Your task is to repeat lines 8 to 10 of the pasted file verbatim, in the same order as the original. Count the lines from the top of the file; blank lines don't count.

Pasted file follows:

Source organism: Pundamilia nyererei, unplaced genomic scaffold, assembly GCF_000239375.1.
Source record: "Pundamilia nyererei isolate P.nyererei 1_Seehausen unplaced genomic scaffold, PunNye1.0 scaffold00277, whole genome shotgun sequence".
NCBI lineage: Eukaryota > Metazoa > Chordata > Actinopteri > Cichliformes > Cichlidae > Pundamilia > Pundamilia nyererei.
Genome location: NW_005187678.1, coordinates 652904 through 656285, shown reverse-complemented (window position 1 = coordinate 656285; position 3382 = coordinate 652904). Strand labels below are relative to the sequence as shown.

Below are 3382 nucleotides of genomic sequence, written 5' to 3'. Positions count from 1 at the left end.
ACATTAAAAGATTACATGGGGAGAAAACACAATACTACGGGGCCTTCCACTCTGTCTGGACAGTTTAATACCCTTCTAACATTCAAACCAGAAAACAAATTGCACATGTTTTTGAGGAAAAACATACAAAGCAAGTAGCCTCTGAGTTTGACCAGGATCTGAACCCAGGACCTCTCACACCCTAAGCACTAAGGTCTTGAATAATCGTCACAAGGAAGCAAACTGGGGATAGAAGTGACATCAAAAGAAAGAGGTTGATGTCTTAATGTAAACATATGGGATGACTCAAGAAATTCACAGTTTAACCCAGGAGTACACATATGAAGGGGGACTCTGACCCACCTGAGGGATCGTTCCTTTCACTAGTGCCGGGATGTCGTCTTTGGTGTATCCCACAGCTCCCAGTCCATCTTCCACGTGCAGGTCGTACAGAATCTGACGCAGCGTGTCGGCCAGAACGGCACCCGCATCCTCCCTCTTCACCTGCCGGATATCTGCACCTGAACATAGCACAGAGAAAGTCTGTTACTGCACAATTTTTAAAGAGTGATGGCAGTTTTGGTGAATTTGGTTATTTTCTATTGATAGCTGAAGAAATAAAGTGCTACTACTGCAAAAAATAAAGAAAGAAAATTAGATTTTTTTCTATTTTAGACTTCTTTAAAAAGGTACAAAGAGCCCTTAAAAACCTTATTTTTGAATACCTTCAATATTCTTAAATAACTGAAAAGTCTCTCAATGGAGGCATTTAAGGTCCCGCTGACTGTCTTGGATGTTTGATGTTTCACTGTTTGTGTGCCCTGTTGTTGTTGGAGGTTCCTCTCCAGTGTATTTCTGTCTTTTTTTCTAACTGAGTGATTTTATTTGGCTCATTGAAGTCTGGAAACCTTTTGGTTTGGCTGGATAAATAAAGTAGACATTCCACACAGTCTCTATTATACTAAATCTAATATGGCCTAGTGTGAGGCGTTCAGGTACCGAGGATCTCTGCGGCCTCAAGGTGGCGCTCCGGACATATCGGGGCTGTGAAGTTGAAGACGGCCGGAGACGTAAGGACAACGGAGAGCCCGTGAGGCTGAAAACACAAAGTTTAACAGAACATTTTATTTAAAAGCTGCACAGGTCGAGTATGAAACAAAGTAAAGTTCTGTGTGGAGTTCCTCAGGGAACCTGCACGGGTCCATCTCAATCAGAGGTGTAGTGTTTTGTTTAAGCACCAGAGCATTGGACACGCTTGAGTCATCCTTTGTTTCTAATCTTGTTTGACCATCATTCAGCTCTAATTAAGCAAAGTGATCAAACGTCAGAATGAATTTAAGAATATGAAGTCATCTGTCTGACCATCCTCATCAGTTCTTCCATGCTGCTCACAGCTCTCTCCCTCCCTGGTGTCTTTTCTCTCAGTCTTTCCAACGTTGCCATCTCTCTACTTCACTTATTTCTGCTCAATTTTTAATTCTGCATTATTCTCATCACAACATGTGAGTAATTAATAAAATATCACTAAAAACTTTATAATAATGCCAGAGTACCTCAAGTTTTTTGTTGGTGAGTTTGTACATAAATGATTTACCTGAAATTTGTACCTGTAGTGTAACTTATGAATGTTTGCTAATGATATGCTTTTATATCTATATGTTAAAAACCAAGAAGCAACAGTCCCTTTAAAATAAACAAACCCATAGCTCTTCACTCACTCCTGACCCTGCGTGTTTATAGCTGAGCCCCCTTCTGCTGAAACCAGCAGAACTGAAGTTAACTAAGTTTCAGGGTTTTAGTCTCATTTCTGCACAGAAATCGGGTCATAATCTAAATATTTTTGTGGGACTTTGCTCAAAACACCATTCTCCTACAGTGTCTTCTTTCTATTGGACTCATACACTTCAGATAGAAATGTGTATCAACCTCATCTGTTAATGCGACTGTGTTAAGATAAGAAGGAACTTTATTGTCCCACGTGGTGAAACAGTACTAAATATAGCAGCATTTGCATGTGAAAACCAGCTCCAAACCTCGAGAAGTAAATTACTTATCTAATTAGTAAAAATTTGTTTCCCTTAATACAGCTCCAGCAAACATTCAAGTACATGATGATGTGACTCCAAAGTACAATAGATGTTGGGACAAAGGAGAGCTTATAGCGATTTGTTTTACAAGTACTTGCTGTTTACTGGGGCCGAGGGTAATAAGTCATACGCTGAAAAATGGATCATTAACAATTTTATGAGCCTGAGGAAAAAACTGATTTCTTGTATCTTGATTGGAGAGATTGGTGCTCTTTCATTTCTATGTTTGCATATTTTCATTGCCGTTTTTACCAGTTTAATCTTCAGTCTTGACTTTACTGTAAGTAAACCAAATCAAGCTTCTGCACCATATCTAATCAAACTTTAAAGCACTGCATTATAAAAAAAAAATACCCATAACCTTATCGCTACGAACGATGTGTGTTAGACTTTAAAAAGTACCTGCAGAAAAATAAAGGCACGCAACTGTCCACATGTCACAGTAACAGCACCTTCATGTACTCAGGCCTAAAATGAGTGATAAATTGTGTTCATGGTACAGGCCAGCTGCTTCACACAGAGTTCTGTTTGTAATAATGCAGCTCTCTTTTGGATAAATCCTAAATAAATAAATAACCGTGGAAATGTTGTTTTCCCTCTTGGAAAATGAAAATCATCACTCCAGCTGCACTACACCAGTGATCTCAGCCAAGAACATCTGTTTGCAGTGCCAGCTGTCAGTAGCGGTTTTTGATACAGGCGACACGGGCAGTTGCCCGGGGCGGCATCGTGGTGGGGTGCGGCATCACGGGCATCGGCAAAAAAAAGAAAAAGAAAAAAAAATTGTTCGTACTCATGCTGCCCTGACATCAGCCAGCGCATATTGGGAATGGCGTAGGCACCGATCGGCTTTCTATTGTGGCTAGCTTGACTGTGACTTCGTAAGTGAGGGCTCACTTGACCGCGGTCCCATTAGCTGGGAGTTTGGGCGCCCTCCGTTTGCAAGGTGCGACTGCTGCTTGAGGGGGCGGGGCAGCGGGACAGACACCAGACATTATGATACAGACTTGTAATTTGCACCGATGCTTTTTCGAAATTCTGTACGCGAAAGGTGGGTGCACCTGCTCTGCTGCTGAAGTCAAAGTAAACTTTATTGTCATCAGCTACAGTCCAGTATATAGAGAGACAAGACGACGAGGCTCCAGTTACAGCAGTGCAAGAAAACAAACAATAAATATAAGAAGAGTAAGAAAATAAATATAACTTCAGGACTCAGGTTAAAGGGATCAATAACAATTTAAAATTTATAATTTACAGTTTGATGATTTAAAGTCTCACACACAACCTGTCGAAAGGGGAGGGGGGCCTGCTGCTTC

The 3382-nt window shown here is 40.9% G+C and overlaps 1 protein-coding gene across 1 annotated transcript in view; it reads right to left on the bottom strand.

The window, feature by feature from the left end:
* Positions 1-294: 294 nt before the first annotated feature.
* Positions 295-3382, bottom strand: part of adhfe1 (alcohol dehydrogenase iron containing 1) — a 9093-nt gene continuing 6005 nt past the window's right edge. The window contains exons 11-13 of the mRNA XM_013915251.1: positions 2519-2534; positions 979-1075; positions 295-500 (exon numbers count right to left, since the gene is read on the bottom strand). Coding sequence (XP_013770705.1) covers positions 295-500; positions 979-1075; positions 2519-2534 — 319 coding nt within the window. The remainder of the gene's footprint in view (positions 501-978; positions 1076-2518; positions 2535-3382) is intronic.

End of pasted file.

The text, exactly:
The window, feature by feature from the left end:
* Positions 1-294: 294 nt before the first annotated feature.
* Positions 295-3382, bottom strand: part of adhfe1 (alcohol dehydrogenase iron containing 1) — a 9093-nt gene continuing 6005 nt past the window's right edge. The window contains exons 11-13 of the mRNA XM_013915251.1: positions 2519-2534; positions 979-1075; positions 295-500 (exon numbers count right to left, since the gene is read on the bottom strand). Coding sequence (XP_013770705.1) covers positions 295-500; positions 979-1075; positions 2519-2534 — 319 coding nt within the window. The remainder of the gene's footprint in view (positions 501-978; positions 1076-2518; positions 2535-3382) is intronic.